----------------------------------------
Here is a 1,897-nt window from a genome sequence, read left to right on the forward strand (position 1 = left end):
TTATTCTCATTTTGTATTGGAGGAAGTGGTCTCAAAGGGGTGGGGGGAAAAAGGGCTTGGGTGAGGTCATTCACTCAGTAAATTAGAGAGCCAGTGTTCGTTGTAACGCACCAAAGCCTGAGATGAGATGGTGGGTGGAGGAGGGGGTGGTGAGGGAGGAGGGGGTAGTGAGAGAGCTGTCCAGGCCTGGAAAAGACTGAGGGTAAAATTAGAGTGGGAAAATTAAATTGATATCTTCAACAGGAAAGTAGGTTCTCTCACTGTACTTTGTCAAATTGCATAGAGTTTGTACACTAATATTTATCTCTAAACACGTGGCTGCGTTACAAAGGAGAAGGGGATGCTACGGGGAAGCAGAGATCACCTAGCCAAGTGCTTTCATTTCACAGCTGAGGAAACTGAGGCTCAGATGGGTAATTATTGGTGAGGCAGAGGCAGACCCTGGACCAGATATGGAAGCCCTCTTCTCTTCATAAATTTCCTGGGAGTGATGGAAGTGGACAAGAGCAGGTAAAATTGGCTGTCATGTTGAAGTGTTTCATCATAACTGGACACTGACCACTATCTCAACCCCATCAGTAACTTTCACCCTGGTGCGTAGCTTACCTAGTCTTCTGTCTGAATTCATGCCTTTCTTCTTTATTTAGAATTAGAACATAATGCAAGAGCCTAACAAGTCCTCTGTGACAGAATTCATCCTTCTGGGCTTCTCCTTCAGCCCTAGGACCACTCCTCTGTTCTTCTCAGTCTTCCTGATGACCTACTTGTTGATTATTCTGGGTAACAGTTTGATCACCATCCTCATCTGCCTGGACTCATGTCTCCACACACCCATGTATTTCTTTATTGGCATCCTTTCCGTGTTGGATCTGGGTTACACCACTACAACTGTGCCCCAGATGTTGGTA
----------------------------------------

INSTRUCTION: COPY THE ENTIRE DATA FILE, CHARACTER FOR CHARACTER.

Here is a 1,897-nt window from a genome sequence, read left to right on the forward strand (position 1 = left end):
TTATTCTCATTTTGTATTGGAGGAAGTGGTCTCAAAGGGGTGGGGGGAAAAAGGGCTTGGGTGAGGTCATTCACTCAGTAAATTAGAGAGCCAGTGTTCGTTGTAACGCACCAAAGCCTGAGATGAGATGGTGGGTGGAGGAGGGGGTGGTGAGGGAGGAGGGGGTAGTGAGAGAGCTGTCCAGGCCTGGAAAAGACTGAGGGTAAAATTAGAGTGGGAAAATTAAATTGATATCTTCAACAGGAAAGTAGGTTCTCTCACTGTACTTTGTCAAATTGCATAGAGTTTGTACACTAATATTTATCTCTAAACACGTGGCTGCGTTACAAAGGAGAAGGGGATGCTACGGGGAAGCAGAGATCACCTAGCCAAGTGCTTTCATTTCACAGCTGAGGAAACTGAGGCTCAGATGGGTAATTATTGGTGAGGCAGAGGCAGACCCTGGACCAGATATGGAAGCCCTCTTCTCTTCATAAATTTCCTGGGAGTGATGGAAGTGGACAAGAGCAGGTAAAATTGGCTGTCATGTTGAAGTGTTTCATCATAACTGGACACTGACCACTATCTCAACCCCATCAGTAACTTTCACCCTGGTGCGTAGCTTACCTAGTCTTCTGTCTGAATTCATGCCTTTCTTCTTTATTTAGAATTAGAACATAATGCAAGAGCCTAACAAGTCCTCTGTGACAGAATTCATCCTTCTGGGCTTCTCCTTCAGCCCTAGGACCACTCCTCTGTTCTTCTCAGTCTTCCTGATGACCTACTTGTTGATTATTCTGGGTAACAGTTTGATCACCATCCTCATCTGCCTGGACTCATGTCTCCACACACCCATGTATTTCTTTATTGGCATCCTTTCCGTGTTGGATCTGGGTTACACCACTACAACTGTGCCCCAGATGTTGGTA